Breed Details


Exercise Requirements:

Grooming Requirements:


15-25 kg (approx)

Life Span:

12-15 years (approx)


A Spitz breed with a short, compact body and alert expression enhanced by "spectacles" which appear as a delicately penciled black line slanting from the outer corner with distinct markings and shadings forming expressive short eyebrows. The head is wedged shaped. Erect, velvety ears. The feet should be cat-like and cream in colour with black nails. The tightly curled tail may show a double curl which is highly desirable with a light plume. The keeshond has a magnificent double coat, consisting of a long harsh outer coat and a thick fluffy undercoat, the coat is a mixture of grey and black.


This outstandingly beautiful breed has been known in Europe for centuries. In the 17th and 18th centuries, they were extensively used as watchdogs on riverboats, farms, and barges and were known in Germany as "Wolfspitzen", in France as "Chiens Loup", in Italy as "Lupini", and in Holland as "Keeshond". The breed has a long history of popularity with the people of Holland and was used for a variety of jobs, but known as being the "Dutch Barge Dog", as they were customarily used on barges as a guard and a companion. The accepted theory for the breed name is that it was named after "Kees" the leader of the Dutch Patriot Party, for which the Keeshond was the mascot. The Keeshond as we know it today is basically the work of breeders in England, as at the beginning of the 20th century the breed was further developed in England from imports obtained from both Holland and Germany. Bred primarily today as a companion and watchdog for the family.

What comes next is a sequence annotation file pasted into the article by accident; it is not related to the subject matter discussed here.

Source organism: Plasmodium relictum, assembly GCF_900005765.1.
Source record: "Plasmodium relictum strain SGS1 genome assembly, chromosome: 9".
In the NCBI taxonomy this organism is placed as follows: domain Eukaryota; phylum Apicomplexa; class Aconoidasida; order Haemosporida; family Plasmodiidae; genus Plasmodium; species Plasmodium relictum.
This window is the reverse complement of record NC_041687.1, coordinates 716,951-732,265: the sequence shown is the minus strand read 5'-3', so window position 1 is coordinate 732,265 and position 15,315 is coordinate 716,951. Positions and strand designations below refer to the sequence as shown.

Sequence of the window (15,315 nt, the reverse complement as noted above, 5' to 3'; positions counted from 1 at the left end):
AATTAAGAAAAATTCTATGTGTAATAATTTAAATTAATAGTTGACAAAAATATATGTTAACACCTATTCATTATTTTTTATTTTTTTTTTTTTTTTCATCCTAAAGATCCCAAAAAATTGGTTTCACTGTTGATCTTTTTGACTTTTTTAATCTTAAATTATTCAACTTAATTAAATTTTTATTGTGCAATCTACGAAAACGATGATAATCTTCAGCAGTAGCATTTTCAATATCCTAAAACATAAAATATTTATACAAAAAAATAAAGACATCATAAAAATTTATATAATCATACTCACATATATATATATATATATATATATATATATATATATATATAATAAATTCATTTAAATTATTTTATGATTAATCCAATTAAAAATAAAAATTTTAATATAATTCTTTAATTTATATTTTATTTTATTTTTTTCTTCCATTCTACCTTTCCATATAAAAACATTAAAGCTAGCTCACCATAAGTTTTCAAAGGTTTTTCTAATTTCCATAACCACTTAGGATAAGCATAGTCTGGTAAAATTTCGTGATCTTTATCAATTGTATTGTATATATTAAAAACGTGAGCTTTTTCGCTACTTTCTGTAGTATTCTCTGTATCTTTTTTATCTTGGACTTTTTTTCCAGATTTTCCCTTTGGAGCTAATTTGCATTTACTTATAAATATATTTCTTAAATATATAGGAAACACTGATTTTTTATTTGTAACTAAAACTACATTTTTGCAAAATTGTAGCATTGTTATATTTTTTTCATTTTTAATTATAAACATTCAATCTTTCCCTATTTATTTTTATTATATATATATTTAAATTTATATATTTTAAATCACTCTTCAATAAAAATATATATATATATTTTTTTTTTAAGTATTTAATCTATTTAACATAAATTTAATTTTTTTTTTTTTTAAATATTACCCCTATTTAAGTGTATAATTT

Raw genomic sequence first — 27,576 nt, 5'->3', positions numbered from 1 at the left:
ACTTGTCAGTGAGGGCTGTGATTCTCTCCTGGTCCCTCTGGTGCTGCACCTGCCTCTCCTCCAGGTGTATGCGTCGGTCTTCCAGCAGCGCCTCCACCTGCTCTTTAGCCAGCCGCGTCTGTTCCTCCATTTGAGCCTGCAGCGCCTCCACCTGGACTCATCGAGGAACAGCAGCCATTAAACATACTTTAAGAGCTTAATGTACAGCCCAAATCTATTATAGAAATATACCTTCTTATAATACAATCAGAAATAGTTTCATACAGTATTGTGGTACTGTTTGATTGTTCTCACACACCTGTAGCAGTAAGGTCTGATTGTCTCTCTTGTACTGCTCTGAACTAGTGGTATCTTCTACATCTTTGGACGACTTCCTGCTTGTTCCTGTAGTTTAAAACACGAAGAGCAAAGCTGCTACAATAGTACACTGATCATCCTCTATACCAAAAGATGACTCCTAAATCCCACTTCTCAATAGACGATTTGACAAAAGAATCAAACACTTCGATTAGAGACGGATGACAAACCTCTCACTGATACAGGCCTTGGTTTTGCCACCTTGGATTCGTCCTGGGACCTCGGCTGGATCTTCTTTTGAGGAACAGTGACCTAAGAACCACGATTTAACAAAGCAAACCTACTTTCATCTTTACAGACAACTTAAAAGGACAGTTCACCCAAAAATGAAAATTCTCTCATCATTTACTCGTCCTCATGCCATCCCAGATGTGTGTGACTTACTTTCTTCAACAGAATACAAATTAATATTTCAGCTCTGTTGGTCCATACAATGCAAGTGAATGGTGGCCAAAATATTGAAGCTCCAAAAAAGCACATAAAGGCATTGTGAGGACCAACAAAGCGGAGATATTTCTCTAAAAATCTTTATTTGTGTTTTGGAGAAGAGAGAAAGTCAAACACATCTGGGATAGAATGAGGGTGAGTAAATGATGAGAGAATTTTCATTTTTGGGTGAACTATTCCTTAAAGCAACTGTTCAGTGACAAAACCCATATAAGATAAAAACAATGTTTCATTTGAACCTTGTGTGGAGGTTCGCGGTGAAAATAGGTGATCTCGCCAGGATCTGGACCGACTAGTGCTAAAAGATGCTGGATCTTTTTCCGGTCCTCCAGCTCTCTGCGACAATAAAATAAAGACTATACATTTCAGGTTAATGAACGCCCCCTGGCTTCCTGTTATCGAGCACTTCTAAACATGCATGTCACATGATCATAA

The Keeshond makes an excellent companion and watchdog, being very fond of members of his own family however can be somewhat aloof with strangers but at the same time, friendly and not easy to train, not a breed for the inexperienced trainer. Consistency and fairness are needed with a Keeshond. Their intelligence, in some ways, can be a liability, especially in obedience work, where they can get bored with repetitive training. They need daily contact with their owners and lots of activity to remain happy. Therefore, it is not the right choice of breed for those who want a dog that lives happily alone in a kennel or backyard.


Grooming should be done from the skin out weekly, Keeshond shed heavily twice per year, Spring and Autumn, when the undercoat detaches from the body, and then it is brush, brush, for about 2-3 weeks. Baths should be given only when necessary. The coat should be thoroughly brushed before bathing, and thoroughly dried after the bath. Use a quality shampoo and conditioner, then blow dry well. This helps the coat dry quickly and reduces tangles in the brushing-out process. Use a slicker brush and a toothed comb. You can tidy the feet and the hocks.